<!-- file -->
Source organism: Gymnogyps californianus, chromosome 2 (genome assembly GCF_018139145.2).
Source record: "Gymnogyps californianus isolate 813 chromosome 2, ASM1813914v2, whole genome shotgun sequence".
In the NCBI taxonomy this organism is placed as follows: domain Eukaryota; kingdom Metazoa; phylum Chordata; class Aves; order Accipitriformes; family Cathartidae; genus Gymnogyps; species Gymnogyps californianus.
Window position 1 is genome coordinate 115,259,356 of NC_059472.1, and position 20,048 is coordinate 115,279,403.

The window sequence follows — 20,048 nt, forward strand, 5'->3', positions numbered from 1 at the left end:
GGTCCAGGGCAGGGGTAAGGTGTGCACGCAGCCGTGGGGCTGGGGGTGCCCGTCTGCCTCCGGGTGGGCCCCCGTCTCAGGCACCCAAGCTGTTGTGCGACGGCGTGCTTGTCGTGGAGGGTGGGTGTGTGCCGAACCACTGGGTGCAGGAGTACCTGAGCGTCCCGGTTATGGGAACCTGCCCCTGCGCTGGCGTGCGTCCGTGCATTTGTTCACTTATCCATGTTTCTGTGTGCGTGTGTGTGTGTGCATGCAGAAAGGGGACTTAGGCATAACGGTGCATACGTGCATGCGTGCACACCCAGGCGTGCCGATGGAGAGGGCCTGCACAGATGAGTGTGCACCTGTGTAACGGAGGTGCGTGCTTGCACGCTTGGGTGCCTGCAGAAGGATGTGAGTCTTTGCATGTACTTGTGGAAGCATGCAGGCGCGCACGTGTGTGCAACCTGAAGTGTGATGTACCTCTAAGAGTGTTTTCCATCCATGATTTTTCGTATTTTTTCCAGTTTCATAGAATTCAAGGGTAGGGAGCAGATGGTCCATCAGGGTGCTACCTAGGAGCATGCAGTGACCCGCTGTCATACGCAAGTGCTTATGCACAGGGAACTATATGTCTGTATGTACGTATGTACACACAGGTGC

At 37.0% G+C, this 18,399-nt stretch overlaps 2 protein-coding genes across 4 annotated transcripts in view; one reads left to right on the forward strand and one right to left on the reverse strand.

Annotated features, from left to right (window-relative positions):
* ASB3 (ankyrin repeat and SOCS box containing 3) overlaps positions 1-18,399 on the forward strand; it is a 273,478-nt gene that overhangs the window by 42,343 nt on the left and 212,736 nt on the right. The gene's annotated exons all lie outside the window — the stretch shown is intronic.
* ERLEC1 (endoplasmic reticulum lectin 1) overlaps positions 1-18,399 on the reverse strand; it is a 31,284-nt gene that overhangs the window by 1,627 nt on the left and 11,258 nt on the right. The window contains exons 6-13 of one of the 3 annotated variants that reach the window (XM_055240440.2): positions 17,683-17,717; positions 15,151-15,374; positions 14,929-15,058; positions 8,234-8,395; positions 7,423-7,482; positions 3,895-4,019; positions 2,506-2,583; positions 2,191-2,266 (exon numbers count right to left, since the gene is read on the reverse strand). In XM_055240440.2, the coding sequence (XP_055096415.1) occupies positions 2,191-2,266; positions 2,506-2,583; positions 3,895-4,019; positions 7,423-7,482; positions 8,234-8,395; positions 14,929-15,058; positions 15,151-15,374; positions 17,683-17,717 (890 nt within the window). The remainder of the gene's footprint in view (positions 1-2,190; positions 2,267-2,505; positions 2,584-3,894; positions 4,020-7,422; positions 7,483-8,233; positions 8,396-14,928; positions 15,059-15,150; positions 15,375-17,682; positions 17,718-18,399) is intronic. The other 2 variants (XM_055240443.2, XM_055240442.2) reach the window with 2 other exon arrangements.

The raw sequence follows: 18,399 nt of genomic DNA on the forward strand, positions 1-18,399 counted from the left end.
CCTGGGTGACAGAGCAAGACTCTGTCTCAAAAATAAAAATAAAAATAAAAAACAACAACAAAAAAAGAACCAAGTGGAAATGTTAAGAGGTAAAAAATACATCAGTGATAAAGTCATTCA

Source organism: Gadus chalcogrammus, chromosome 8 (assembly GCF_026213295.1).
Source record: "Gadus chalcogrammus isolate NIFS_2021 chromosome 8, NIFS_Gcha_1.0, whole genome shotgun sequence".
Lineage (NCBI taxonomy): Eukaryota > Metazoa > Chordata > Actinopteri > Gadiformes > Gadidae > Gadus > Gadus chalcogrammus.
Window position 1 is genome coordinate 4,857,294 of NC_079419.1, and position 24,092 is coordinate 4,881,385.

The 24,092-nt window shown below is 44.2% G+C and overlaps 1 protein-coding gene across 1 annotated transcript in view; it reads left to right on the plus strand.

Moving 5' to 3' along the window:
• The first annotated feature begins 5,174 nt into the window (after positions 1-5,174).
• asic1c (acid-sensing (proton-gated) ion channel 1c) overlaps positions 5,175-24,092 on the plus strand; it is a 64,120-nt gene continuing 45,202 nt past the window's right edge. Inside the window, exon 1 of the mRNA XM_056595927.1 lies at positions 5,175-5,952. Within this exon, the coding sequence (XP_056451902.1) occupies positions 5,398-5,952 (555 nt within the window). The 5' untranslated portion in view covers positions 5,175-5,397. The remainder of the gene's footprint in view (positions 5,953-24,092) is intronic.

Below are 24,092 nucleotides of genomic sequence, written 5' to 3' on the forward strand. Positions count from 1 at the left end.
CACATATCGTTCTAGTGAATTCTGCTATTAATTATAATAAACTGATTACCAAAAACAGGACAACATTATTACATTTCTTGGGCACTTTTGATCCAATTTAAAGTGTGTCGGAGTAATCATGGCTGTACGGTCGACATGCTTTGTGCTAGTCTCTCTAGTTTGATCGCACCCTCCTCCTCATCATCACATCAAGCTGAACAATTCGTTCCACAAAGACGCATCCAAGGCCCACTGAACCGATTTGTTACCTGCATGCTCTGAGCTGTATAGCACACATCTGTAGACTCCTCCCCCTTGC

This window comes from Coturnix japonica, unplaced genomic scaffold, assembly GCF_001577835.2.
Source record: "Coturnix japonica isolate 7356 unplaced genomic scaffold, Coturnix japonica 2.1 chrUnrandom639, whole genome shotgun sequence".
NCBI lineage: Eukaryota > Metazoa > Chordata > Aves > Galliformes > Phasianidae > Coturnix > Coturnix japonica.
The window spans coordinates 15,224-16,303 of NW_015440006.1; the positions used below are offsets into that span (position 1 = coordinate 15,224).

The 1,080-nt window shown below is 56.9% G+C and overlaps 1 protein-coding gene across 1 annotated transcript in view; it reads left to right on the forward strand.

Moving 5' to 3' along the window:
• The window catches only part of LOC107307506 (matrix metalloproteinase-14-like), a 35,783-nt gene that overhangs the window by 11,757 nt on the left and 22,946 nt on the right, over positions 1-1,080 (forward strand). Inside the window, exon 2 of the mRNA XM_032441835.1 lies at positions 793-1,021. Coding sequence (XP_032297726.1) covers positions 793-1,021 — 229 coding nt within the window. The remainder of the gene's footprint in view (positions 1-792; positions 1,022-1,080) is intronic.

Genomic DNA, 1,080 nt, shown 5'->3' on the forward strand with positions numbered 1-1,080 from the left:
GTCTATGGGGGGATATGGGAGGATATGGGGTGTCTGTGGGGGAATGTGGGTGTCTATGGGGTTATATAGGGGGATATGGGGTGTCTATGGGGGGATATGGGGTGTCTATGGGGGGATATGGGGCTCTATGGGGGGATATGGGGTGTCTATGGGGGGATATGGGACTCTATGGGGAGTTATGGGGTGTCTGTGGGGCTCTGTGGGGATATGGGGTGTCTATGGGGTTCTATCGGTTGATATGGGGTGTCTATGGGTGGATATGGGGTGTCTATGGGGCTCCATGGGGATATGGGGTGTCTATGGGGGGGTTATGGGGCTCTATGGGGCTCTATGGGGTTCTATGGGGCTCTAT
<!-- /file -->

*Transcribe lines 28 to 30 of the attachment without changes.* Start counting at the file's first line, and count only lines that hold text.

Moving 5' to 3' along the window:
• The window catches only part of LOC107307506 (matrix metalloproteinase-14-like), a 35,783-nt gene that overhangs the window by 11,757 nt on the left and 22,946 nt on the right, over positions 1-1,080 (forward strand). Inside the window, exon 2 of the mRNA XM_032441835.1 lies at positions 793-1,021. Coding sequence (XP_032297726.1) covers positions 793-1,021 — 229 coding nt within the window. The remainder of the gene's footprint in view (positions 1-792; positions 1,022-1,080) is intronic.

Genomic DNA, 1,080 nt, shown 5'->3' on the forward strand with positions numbered 1-1,080 from the left: